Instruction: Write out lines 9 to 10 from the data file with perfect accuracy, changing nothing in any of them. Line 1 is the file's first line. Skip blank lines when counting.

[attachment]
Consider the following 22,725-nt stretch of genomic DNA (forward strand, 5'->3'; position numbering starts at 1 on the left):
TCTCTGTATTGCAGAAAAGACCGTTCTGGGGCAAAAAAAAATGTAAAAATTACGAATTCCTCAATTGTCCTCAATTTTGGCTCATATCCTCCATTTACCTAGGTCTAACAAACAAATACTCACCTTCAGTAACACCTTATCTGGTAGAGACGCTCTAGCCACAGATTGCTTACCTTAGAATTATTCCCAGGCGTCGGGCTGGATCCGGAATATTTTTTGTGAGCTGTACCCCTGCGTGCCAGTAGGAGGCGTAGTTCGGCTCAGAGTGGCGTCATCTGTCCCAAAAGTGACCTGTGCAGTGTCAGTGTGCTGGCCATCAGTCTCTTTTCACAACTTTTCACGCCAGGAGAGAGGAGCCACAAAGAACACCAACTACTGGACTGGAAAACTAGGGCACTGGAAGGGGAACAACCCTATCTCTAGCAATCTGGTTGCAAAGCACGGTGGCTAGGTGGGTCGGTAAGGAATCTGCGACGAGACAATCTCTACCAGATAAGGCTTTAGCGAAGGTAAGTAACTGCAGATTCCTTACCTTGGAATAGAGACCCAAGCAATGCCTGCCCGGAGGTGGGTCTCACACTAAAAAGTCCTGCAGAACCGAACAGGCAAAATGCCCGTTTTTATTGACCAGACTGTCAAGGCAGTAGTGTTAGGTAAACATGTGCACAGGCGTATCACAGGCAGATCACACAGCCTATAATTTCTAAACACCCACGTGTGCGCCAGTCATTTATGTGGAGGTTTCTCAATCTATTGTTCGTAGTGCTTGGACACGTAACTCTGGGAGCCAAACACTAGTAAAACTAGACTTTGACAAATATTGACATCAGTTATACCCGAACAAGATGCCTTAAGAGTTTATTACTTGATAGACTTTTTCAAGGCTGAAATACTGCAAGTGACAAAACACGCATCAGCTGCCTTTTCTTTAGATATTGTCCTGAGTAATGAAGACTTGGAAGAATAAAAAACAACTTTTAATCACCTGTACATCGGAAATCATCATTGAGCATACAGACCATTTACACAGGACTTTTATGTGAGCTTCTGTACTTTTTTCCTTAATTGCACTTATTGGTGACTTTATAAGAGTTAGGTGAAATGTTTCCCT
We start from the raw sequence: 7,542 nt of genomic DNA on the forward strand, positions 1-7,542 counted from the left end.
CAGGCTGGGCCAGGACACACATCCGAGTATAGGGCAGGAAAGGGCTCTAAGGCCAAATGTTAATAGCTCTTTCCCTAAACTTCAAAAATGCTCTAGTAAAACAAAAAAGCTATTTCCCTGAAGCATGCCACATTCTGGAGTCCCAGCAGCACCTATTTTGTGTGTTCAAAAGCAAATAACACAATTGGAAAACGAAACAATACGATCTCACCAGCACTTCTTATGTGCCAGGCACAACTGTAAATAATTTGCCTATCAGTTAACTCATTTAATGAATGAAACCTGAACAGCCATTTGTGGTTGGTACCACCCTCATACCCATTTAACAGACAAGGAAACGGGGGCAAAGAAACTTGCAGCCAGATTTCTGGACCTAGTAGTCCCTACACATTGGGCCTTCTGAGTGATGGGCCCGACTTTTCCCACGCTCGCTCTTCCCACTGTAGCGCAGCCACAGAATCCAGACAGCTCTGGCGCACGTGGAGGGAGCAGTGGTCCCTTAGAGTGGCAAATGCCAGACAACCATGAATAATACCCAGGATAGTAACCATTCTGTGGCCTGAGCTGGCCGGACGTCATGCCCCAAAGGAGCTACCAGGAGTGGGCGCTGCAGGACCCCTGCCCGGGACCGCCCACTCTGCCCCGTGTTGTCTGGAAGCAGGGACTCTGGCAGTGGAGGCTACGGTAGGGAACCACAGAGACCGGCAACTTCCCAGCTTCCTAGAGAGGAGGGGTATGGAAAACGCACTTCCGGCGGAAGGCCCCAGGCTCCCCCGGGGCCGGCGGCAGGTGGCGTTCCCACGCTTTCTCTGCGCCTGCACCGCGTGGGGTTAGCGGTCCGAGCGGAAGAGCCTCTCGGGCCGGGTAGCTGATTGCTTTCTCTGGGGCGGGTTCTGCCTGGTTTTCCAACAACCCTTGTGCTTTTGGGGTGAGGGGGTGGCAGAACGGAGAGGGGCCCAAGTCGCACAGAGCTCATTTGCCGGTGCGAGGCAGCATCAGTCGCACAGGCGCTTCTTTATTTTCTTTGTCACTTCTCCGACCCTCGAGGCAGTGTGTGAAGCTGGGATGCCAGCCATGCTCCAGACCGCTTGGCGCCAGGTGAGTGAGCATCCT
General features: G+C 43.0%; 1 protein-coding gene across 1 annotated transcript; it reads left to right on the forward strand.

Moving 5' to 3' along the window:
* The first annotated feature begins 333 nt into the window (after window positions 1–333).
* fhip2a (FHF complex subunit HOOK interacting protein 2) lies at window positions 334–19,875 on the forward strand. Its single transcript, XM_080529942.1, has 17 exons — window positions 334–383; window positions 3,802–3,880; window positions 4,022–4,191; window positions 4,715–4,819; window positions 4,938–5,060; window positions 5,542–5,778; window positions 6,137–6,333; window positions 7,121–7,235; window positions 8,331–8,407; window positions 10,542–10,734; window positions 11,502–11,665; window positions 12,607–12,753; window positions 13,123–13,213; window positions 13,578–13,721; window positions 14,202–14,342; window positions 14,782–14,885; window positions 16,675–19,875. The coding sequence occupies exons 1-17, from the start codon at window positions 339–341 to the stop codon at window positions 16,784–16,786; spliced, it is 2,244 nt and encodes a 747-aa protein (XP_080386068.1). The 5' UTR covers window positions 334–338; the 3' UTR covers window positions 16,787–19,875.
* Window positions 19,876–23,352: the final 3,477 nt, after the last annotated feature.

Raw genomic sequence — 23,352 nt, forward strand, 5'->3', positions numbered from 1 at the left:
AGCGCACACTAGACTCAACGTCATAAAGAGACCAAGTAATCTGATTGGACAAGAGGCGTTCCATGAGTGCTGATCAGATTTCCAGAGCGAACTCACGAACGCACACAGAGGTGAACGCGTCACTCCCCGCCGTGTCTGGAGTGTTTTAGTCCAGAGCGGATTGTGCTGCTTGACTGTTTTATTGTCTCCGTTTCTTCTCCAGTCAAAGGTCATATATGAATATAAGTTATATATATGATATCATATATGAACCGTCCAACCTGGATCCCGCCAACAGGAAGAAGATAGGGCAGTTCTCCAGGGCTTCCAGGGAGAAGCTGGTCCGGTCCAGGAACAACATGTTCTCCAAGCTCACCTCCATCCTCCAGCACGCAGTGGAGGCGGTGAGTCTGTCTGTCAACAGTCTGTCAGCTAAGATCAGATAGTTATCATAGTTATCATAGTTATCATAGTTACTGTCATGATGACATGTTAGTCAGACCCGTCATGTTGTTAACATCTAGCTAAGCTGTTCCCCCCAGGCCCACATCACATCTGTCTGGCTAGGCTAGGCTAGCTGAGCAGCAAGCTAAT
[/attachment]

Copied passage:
* Window positions 19,876–23,352: the final 3,477 nt, after the last annotated feature.

Raw genomic sequence — 23,352 nt, forward strand, 5'->3', positions numbered from 1 at the left: